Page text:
How it all began . . . . .

In 2007, while working at Berkeley High School in Berkeley California, I began to imagine a different way of structuring an art classroom.  Simultaneously, I was doing my masters at SFSU, with Dr. Julia Marshall, a leading theorist in Arts-Based Research, and Dr. Jamal Cooks, who was focused on writing integration across curriculum, as my advisors.  

The following questions were foremost in my mind:

What if we completely re-think how art could be taught at the high school level? What would that class look like, and how would it benefit students?  

 

Dr. Marshall suggested enlisting the students as co-collaborators - a sort of participatory research team in how to make art classrooms more interdisciplinary, student driven and research-based. Dr. Marshall's suggestion turned out to be pivotal to what developed.  As a team, and with her guidance, the students and I developed those two original guiding questions into the 3 below:

  • How can we create a class where every student can choose what they want to study at a depth that works for their level of skill?

  • How do we create a class that intertwines all disciplines and explores them through the lens of art?

  • How do we learn to think, research, write and work like contemporary artists?

 

Such a radical re-thinking of how to teach art required an entirely new curriculum, pedagogy and way of teaching.  Students became active collaborators in curriculum design. We designed a new form of conversation in the classroom, which we called a "curriculum critique", a structured activity where students regularly gave feedback about my teaching, telling me what was working and not working for them and making suggestions for gaps I needed to fill to help them learn.  With their frequent feedback, we developed structures to help students tackle research in a guided way, and to connect research to art making in a way that younger artists could understand. Dr. Marshall guided and documented all these realizations and student work, and adeptly contextualized our developing method for teaching ARB into the existing canon of Art Education Theory.  She also contributed core aspects, most importantly her idea of  "creative strategies" that visually communicate ideas in contemporary art.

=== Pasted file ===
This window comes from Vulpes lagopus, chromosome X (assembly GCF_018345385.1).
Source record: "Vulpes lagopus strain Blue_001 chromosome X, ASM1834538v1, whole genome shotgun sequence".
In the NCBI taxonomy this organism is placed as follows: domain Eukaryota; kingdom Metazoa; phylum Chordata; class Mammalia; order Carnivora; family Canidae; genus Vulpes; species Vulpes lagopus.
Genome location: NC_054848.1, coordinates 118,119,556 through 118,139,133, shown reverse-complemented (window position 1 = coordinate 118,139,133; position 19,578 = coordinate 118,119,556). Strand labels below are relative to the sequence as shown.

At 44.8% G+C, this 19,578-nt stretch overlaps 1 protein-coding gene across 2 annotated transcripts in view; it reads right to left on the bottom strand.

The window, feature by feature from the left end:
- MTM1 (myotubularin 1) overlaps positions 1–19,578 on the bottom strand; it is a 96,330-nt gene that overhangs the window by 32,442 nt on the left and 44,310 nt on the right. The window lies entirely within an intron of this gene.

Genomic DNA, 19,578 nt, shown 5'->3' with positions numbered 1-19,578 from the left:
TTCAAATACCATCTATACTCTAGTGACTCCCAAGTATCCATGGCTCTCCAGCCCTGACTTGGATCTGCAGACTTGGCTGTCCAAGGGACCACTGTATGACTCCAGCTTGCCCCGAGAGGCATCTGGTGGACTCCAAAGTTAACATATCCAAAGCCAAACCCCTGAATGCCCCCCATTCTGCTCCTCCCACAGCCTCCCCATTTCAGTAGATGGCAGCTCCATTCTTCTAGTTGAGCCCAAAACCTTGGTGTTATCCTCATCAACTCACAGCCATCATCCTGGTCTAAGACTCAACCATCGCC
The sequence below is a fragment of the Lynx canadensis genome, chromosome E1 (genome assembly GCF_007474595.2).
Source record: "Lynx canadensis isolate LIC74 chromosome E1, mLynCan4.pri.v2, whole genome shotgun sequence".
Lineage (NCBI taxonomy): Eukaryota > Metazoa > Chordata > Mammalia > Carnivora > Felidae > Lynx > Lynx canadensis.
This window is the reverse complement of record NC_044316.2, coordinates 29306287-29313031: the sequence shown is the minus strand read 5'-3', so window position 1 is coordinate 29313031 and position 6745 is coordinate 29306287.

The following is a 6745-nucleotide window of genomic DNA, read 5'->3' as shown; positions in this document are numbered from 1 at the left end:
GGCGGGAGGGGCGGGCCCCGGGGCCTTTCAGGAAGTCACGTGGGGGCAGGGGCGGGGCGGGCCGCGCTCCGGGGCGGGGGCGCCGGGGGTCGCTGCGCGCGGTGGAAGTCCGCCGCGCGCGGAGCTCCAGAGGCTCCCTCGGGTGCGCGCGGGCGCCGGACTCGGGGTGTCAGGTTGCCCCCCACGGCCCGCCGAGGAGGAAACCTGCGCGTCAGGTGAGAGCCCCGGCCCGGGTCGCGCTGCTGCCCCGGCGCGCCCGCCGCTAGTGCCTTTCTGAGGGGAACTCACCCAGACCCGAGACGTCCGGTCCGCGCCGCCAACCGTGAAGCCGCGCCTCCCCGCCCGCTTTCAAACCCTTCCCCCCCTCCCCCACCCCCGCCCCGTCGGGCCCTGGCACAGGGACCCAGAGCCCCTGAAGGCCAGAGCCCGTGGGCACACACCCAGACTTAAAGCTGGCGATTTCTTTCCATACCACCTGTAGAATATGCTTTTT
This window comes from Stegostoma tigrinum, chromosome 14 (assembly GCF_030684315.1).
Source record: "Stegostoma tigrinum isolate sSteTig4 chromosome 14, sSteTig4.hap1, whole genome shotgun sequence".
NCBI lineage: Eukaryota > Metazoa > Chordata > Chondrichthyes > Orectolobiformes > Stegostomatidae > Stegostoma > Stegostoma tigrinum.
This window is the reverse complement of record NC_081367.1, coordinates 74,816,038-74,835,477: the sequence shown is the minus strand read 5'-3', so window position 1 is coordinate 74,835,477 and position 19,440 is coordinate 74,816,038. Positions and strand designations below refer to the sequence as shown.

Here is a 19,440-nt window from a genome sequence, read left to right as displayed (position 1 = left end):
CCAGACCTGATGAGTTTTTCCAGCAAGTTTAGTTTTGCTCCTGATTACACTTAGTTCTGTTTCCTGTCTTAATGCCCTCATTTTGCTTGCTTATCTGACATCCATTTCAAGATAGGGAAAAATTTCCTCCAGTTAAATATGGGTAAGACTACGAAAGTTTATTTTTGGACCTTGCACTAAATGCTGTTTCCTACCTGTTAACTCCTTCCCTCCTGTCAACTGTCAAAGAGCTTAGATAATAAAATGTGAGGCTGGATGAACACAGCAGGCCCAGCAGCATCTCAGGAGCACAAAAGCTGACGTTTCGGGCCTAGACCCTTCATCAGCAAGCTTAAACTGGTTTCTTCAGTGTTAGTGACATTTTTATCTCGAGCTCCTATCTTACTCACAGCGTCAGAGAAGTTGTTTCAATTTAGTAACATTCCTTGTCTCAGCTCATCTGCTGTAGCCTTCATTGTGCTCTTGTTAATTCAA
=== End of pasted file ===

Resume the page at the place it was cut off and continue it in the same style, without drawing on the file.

A huge group of thinking partners have helped at every stage, including theorists, student teachers, parents, other teaching artists, core discipline teachers and students who had graduated but were so excited by the project that they kept coming back to help. Ten years later, those initial musings have developed into a coherent new approach to teaching contemporary art making based on four essential tools to teaching researched based art making, which include a:

Set of stages that can be used by young artists to go from a topic to an artwork as a process of research

Classroom management style

Philosophical approach for teaching arts-based research

Coherent written curriculum that teachers can personalize to their own students needs

This website documents our tools, insights, lessons, students work and contextual theory created by members of this team.  Sharing this work was made possible by Jean Sanchirico, who is responsible for the beautiful design, organization and creation of this website.